The first call was to the OEM, which reported the unit as being beyond repair, so the second call was to Sulzer.
In the pulp and paper industry it is common for steam turbines to be used to power electrical generators that supply large parts of the production process. To generate the steam, pumps supply water to the boilers continuously, ensuring the plant continues to operate efficiently. In many cases these plants operate emergency back-up systems where a smaller turbine can be used to power the main boiler feed pumps allowing the boiler to cool down without damage if the main turbine suffers a failure.
Álvaro Ayuso Barrios, head of rotating equipment services in Spain for Sulzer, explains: “The pulp manufacturer had a close relationship with Sulzer; several pumps on the site were maintained by the local Sulzer service centre. In addition, Sulzer had previously delivered another steam turbine repair for this customer so there was already confidence in Sulzer’s ability to complete a turbine repair.”
The damage to the steam turbine was so extensive that the OEM saw the only option as replacement with a new turbine, a project that would have a lead time in excess of 12 months. Both the price and the timeframe exceeded the expectations of the management at the pulp factory.
Sulzer was invited to inspect the damage and concluded that using its expertise and extensive facilities, a repair could be achieved, saving the customer both time and money. Sulzer made a competitive tender for the repair and was successful in winning the contract.
The assessment of the turbine showed extensive damage, which appeared to have been initiated by water getting into the lubrication oil. This had led to a breakdown of the white metal bearings and the failure of the labyrinth seals. This in turn caused a significant axial displacement of the primary and secondary shafts, which led the turbine blades to contact the casing.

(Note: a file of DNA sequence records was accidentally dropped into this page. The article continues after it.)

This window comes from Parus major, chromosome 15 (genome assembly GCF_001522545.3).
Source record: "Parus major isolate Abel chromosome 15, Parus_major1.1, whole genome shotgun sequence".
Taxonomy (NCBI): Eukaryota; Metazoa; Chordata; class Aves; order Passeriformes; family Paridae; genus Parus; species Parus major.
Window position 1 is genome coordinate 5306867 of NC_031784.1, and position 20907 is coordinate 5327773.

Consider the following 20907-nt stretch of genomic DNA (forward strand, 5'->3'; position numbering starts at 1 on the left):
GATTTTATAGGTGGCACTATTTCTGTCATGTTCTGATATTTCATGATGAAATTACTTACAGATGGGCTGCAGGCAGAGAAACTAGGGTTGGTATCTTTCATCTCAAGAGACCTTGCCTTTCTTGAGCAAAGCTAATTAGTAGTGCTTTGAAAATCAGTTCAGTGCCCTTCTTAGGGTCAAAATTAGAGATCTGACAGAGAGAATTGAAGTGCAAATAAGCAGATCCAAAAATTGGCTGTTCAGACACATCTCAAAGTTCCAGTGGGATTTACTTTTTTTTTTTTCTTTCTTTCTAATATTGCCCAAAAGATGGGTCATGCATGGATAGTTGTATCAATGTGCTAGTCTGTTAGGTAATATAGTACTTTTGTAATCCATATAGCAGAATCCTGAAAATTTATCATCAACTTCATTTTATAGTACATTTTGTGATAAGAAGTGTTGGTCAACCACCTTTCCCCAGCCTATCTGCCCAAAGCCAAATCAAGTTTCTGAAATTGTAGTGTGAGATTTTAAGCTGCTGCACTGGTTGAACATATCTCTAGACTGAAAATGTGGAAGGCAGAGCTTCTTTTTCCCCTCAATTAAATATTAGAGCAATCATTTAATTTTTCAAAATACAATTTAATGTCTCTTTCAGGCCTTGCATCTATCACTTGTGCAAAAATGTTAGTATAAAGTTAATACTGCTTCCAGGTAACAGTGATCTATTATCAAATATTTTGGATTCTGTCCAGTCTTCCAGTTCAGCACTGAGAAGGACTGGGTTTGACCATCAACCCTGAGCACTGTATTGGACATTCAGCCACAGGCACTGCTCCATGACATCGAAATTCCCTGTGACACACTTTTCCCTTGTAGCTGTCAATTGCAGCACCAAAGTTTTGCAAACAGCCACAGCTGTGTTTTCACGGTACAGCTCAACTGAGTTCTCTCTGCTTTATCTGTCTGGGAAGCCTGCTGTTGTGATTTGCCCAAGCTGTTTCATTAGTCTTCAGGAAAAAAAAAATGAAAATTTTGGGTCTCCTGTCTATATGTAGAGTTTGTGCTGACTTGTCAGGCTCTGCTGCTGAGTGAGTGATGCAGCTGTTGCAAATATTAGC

In fact, further investigation showed a deep crack in the casing, but the manufacture of a new casing would have added considerable time to the project. Sulzer’s solution was to repair the cracked section and machine it to match the internal dimensions of the casing. Non-destructive testing (NDT) was carried out on the repaired section to prove the quality of the repair.
The white metal bearings were reverse-engineered to create 3D drawings and manufactured for an exact fit without the need for OEM assistance. Scoring on the shaft was resolved by adding material using a metal spraying process before machining the shaft back to the original OEM specifications.
The most challenging part of the project was manufacturing more than 500 new turbine blades. Once again, reverse-engineering techniques were used to establish the precise dimensions and create a set of 3D drawings for the manufacture of the turbine blades. The new parts were created using a combination of electro-discharge machining (EDM) and conventional machining.
The service centre staff reassembled the steam turbine and assisted with the installation and commissioning at the pulp manufacturer. In fact, the hydraulic control circuit required several alterations to achieve the correct settings, after which the turbine started successfully.
Álvaro concludes: “This project was both complex and rewarding. We have managed to breathe new life into a steam turbine that had been written off by the manufacturer and surpass the expectations of our customer.”